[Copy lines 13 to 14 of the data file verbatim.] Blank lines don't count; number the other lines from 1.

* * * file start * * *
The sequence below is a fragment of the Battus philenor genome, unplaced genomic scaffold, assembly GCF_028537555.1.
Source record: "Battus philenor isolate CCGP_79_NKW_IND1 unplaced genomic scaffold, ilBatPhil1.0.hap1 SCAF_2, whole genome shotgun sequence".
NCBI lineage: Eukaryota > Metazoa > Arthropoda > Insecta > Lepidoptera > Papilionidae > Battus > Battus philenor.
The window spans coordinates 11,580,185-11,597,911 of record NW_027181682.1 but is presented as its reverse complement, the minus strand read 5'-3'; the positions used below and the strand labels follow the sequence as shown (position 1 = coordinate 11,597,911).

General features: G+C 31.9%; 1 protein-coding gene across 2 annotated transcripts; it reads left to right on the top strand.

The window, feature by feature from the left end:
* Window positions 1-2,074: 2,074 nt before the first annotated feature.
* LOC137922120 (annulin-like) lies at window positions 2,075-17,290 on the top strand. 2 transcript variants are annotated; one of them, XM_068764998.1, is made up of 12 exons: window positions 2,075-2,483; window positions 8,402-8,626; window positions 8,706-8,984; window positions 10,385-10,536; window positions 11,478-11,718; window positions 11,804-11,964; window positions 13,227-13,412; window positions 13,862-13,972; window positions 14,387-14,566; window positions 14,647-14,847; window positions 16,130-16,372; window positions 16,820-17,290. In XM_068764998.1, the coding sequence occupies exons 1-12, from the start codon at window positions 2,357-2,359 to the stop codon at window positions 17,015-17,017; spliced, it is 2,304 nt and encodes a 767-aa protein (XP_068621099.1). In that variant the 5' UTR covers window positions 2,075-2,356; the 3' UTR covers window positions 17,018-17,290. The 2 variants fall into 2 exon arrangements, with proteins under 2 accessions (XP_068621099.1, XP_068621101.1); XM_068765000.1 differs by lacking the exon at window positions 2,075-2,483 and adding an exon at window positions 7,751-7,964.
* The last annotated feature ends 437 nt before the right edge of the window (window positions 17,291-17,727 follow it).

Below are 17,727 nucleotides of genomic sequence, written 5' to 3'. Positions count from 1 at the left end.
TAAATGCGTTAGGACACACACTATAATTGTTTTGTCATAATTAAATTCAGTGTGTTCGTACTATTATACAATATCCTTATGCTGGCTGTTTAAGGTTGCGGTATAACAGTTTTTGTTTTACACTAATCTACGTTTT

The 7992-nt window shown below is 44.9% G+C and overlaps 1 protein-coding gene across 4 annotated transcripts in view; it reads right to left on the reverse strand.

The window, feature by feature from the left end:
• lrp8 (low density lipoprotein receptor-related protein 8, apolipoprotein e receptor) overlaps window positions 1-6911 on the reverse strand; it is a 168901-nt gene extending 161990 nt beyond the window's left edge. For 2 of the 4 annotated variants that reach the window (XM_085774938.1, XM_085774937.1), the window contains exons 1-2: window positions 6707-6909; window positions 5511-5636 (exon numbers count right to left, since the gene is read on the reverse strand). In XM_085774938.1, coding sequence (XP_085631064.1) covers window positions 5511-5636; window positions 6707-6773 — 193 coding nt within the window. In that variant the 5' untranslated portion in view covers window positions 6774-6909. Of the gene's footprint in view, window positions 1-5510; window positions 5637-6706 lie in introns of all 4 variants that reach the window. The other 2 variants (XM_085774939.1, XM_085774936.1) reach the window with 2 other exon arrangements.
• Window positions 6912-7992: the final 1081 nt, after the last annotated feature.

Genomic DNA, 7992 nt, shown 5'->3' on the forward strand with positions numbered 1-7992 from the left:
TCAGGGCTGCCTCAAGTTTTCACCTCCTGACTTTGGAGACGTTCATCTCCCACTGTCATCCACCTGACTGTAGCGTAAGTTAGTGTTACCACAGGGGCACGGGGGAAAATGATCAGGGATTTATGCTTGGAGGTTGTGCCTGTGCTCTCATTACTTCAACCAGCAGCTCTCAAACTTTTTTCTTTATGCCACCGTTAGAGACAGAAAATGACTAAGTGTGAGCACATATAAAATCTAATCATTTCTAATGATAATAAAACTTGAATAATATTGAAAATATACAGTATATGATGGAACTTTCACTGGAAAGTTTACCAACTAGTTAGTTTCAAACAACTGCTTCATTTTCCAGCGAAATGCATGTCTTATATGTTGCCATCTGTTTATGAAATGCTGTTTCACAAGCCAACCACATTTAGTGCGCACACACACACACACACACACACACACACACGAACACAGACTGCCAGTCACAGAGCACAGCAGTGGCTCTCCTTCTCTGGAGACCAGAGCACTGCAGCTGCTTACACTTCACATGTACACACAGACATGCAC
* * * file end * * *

The window, feature by feature from the left end:
• lrp8 (low density lipoprotein receptor-related protein 8, apolipoprotein e receptor) overlaps window positions 1-6911 on the reverse strand; it is a 168901-nt gene extending 161990 nt beyond the window's left edge. For 2 of the 4 annotated variants that reach the window (XM_085774938.1, XM_085774937.1), the window contains exons 1-2: window positions 6707-6909; window positions 5511-5636 (exon numbers count right to left, since the gene is read on the reverse strand). In XM_085774938.1, coding sequence (XP_085631064.1) covers window positions 5511-5636; window positions 6707-6773 — 193 coding nt within the window. In that variant the 5' untranslated portion in view covers window positions 6774-6909. Of the gene's footprint in view, window positions 1-5510; window positions 5637-6706 lie in introns of all 4 variants that reach the window. The other 2 variants (XM_085774939.1, XM_085774936.1) reach the window with 2 other exon arrangements.